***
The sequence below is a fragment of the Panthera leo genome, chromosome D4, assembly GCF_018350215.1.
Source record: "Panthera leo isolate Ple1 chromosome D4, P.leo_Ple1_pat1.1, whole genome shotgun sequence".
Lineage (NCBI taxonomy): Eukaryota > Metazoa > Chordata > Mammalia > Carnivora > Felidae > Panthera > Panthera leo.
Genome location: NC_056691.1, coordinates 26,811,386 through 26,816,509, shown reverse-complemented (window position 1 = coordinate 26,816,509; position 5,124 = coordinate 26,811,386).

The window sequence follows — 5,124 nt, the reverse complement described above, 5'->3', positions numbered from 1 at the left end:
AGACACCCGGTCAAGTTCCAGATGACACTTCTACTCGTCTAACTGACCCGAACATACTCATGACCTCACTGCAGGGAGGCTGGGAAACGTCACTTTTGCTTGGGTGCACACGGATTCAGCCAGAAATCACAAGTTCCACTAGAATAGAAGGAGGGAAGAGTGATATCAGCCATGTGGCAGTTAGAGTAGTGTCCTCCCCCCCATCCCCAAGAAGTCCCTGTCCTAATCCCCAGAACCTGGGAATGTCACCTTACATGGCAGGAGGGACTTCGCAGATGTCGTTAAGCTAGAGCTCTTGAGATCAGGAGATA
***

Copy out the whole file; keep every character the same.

The sequence below is a fragment of the Panthera leo genome, chromosome D4, assembly GCF_018350215.1.
Source record: "Panthera leo isolate Ple1 chromosome D4, P.leo_Ple1_pat1.1, whole genome shotgun sequence".
Lineage (NCBI taxonomy): Eukaryota > Metazoa > Chordata > Mammalia > Carnivora > Felidae > Panthera > Panthera leo.
Genome location: NC_056691.1, coordinates 26,811,386 through 26,816,509, shown reverse-complemented (window position 1 = coordinate 26,816,509; position 5,124 = coordinate 26,811,386).

The window sequence follows — 5,124 nt, the reverse complement described above, 5'->3', positions numbered from 1 at the left end:
AGACACCCGGTCAAGTTCCAGATGACACTTCTACTCGTCTAACTGACCCGAACATACTCATGACCTCACTGCAGGGAGGCTGGGAAACGTCACTTTTGCTTGGGTGCACACGGATTCAGCCAGAAATCACAAGTTCCACTAGAATAGAAGGAGGGAAGAGTGATATCAGCCATGTGGCAGTTAGAGTAGTGTCCTCCCCCCCATCCCCAAGAAGTCCCTGTCCTAATCCCCAGAACCTGGGAATGTCACCTTACATGGCAGGAGGGACTTCGCAGATGTCGTTAAGCTAGAGCTCTTGAGATCAGGAGATA